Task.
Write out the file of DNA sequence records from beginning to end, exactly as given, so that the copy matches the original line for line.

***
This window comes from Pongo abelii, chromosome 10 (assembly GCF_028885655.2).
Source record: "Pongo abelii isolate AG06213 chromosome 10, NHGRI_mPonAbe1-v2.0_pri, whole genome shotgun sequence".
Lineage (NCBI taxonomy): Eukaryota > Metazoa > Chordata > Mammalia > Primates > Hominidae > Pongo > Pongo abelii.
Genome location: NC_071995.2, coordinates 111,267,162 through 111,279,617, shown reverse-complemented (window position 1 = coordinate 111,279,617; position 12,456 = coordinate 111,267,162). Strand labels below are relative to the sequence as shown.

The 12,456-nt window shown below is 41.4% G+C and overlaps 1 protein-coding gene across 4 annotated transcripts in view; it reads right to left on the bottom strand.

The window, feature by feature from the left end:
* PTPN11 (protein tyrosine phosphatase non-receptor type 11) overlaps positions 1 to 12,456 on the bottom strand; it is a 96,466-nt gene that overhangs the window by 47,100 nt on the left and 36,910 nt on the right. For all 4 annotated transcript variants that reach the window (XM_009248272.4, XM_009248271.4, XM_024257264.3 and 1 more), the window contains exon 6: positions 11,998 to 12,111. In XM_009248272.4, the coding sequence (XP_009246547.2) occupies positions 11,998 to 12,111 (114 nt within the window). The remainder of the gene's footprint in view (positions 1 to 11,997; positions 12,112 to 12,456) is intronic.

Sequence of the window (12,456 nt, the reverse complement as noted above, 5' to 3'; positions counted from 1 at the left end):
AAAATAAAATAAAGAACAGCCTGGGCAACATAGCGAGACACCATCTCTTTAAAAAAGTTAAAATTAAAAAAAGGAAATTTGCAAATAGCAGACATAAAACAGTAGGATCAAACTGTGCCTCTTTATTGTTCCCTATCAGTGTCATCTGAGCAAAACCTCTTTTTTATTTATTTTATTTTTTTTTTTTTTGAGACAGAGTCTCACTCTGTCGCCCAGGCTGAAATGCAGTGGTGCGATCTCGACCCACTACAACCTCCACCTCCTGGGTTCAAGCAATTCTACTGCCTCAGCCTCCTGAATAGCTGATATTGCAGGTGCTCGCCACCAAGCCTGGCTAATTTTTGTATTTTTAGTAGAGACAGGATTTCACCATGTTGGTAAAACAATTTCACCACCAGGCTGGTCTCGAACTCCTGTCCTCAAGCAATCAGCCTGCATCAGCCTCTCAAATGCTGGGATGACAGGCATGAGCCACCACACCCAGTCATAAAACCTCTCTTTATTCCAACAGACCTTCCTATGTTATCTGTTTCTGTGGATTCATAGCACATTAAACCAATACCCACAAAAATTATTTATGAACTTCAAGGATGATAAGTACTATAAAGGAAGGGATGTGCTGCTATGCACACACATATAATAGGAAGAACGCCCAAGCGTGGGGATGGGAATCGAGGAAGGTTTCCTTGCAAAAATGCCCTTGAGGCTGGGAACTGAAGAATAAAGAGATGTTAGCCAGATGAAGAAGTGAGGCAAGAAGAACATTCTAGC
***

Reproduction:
This window comes from Pongo abelii, chromosome 10 (assembly GCF_028885655.2).
Source record: "Pongo abelii isolate AG06213 chromosome 10, NHGRI_mPonAbe1-v2.0_pri, whole genome shotgun sequence".
Lineage (NCBI taxonomy): Eukaryota > Metazoa > Chordata > Mammalia > Primates > Hominidae > Pongo > Pongo abelii.
Genome location: NC_071995.2, coordinates 111,267,162 through 111,279,617, shown reverse-complemented (window position 1 = coordinate 111,279,617; position 12,456 = coordinate 111,267,162). Strand labels below are relative to the sequence as shown.

The 12,456-nt window shown below is 41.4% G+C and overlaps 1 protein-coding gene across 4 annotated transcripts in view; it reads right to left on the bottom strand.

The window, feature by feature from the left end:
* PTPN11 (protein tyrosine phosphatase non-receptor type 11) overlaps positions 1 to 12,456 on the bottom strand; it is a 96,466-nt gene that overhangs the window by 47,100 nt on the left and 36,910 nt on the right. For all 4 annotated transcript variants that reach the window (XM_009248272.4, XM_009248271.4, XM_024257264.3 and 1 more), the window contains exon 6: positions 11,998 to 12,111. In XM_009248272.4, the coding sequence (XP_009246547.2) occupies positions 11,998 to 12,111 (114 nt within the window). The remainder of the gene's footprint in view (positions 1 to 11,997; positions 12,112 to 12,456) is intronic.

Sequence of the window (12,456 nt, the reverse complement as noted above, 5' to 3'; positions counted from 1 at the left end):
AAAATAAAATAAAGAACAGCCTGGGCAACATAGCGAGACACCATCTCTTTAAAAAAGTTAAAATTAAAAAAAGGAAATTTGCAAATAGCAGACATAAAACAGTAGGATCAAACTGTGCCTCTTTATTGTTCCCTATCAGTGTCATCTGAGCAAAACCTCTTTTTTATTTATTTTATTTTTTTTTTTTTTGAGACAGAGTCTCACTCTGTCGCCCAGGCTGAAATGCAGTGGTGCGATCTCGACCCACTACAACCTCCACCTCCTGGGTTCAAGCAATTCTACTGCCTCAGCCTCCTGAATAGCTGATATTGCAGGTGCTCGCCACCAAGCCTGGCTAATTTTTGTATTTTTAGTAGAGACAGGATTTCACCATGTTGGTAAAACAATTTCACCACCAGGCTGGTCTCGAACTCCTGTCCTCAAGCAATCAGCCTGCATCAGCCTCTCAAATGCTGGGATGACAGGCATGAGCCACCACACCCAGTCATAAAACCTCTCTTTATTCCAACAGACCTTCCTATGTTATCTGTTTCTGTGGATTCATAGCACATTAAACCAATACCCACAAAAATTATTTATGAACTTCAAGGATGATAAGTACTATAAAGGAAGGGATGTGCTGCTATGCACACACATATAATAGGAAGAACGCCCAAGCGTGGGGATGGGAATCGAGGAAGGTTTCCTTGCAAAAATGCCCTTGAGGCTGGGAACTGAAGAATAAAGAGATGTTAGCCAGATGAAGAAGTGAGGCAAGAAGAACATTCTAGC